The formulation of the Expert Group on Disaster-related Statistics in Asia and the Pacific earlier this year by governments of the Asia-Pacific region is also a positive development. The Expert Group will establish a common range of disaster-related statistics to enable more precise risk assessment across the region and help governments in evidence-based policymaking. The group has held only one meeting so far, but holds much potential for informing more effective targeting for support and infrastructure to better manage disaster risks.29


Developing country governments in Asia cannot rise to the challenge of climate related disasters alone, nor should they have to. The United Nations Framework Convention on Climate Change (UNFCCC) establishes the principle of Common but Differentiated Responsibilities and Respective Capabilities (CBDR+RC), meaning countries must act in accordance with their relative responsibility for climate change, and their enforcement capabilities.30 

Climate financing

Rich countries are required to help finance climate action in developing countries, including climate change adaptation. The 2009 Copenhagen Accord included a commitment from developed countries to mobilise US$100 billion a year by 2020 to address the needs of developing countries in tackling climate change.31 Developed countries further committed to providing US$30 billion over the 2010-2012, which became known as Fast Start Finance.32 

Despite the agreement that Fast Start Finance be balanced between adaptation and mitigation, only 21per cent of funds supported adaptation to climate impacts.33 To date, developed countries have made inadequate progress in scaling up their contributions towards the US$100 billion commitment and only limited progress in closing the „adaptation gap‟.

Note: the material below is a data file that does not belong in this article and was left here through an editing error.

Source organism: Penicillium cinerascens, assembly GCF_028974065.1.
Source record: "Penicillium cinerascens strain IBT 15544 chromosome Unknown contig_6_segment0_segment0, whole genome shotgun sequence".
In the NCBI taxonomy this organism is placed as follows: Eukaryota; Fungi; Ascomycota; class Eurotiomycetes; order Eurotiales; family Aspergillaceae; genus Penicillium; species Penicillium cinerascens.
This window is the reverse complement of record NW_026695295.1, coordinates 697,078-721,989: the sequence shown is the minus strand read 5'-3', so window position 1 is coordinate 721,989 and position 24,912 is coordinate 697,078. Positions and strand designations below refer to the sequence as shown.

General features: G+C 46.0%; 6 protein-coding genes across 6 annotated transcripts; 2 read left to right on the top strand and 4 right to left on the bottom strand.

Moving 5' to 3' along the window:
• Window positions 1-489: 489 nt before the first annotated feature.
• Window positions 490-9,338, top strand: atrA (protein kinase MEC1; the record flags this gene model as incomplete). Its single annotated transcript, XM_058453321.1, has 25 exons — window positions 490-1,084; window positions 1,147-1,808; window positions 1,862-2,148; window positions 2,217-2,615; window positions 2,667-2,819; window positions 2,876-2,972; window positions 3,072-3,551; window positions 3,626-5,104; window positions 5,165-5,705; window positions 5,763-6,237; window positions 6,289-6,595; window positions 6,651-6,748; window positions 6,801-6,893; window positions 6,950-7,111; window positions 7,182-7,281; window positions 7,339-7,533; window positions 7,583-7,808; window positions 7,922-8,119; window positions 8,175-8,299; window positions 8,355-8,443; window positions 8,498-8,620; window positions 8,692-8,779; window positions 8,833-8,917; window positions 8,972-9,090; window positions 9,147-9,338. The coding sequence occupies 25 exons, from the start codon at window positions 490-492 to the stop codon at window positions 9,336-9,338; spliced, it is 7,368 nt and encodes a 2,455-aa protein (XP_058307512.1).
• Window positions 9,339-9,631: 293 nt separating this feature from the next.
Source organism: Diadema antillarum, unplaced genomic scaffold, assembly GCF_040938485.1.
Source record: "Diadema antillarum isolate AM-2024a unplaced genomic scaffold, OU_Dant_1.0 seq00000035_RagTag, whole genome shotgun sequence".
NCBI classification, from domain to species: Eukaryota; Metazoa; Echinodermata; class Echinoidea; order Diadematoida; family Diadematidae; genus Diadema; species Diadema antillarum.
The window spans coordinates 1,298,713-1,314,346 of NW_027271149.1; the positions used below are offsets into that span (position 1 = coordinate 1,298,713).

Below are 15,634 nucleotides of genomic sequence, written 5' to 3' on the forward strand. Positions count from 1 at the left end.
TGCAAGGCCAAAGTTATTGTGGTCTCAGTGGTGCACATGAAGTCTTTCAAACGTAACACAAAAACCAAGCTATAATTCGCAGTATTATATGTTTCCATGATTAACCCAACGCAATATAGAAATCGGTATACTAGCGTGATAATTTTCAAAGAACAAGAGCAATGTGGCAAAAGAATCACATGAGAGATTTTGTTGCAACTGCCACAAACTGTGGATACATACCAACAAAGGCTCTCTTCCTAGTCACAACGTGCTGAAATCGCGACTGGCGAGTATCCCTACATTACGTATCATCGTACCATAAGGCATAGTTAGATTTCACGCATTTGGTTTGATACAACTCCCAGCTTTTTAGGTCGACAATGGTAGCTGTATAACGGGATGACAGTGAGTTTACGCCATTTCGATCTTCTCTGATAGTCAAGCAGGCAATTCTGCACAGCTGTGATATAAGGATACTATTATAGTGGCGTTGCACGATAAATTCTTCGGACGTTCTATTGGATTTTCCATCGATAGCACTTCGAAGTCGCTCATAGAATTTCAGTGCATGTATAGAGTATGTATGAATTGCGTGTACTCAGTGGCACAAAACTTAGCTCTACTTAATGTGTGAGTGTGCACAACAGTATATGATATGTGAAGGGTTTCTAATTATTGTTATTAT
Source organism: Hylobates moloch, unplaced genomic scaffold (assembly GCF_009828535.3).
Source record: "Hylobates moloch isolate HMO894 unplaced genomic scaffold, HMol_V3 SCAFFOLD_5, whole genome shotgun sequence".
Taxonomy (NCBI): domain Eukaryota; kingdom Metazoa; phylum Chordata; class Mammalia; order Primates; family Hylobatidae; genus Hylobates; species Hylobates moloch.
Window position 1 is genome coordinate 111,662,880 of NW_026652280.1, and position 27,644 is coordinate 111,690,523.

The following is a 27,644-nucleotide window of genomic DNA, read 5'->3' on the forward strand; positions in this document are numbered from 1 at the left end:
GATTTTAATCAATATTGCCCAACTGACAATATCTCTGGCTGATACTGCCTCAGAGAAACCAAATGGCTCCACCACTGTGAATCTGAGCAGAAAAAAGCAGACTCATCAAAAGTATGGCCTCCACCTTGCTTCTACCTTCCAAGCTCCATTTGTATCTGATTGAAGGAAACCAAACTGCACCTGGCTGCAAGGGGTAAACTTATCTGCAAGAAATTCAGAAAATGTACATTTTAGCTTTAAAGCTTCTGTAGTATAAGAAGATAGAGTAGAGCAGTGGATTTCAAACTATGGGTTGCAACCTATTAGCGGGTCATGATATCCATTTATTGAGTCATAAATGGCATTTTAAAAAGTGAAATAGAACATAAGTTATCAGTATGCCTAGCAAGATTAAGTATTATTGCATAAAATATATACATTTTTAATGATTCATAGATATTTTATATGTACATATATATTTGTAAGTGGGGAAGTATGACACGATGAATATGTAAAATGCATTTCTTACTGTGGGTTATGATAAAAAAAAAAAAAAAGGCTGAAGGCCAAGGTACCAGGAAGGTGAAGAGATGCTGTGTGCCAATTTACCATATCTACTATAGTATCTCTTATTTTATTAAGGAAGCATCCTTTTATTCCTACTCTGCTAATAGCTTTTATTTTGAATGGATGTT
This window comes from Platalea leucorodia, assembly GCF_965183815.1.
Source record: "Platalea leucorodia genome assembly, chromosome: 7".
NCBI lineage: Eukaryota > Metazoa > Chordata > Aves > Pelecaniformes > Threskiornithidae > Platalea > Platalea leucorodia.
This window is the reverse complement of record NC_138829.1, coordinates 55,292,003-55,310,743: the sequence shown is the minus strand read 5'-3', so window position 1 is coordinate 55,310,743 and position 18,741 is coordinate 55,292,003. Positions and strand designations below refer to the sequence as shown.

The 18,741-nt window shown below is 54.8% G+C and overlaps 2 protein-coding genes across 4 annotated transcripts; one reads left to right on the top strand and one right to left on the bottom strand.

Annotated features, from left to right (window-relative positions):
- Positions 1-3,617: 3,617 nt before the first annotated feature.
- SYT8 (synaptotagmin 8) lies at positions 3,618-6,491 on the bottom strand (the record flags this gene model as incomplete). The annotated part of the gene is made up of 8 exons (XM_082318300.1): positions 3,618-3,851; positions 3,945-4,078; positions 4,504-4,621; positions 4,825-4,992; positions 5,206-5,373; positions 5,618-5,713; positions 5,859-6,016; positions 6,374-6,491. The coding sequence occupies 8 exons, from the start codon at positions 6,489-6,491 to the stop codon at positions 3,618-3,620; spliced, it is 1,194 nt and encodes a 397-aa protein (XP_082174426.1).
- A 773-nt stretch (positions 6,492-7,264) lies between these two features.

The Green Climate Fund (GCF) will provide a key channel for new climate finance. Even though a number of questions need to be resolved, the GCF’s Board has, among other things, decided on a 50:50 balance between mitigation and adaptation for the fund over time.34 Pledges to the GCF are needed urgently – both to help meet the escalating adaptation needs in developing countries and to build trust and momentum in international climate negotiations. At least US$15 billion must be committed to the fund for the first three years. Developed countries must continue to scale up finance to reach the current goal of US$100 billion by 2020, with a substantial share eventually to be channelled through the GCF.

The Kyoto Protocol’s Adaptation Fund also remains an important source of adaptation financing, though it is constantly low on funds. Following considerable pressure from civil society and developing countries, new contributions and pledges enabled the Adaptation Fund to achieve its fundraising goal of US$100 million by end-2013. The Adaptation Fund’s Board set a new fundraising target of US$80 million per calendar year for 2014 and 2015.35

Global action on DRR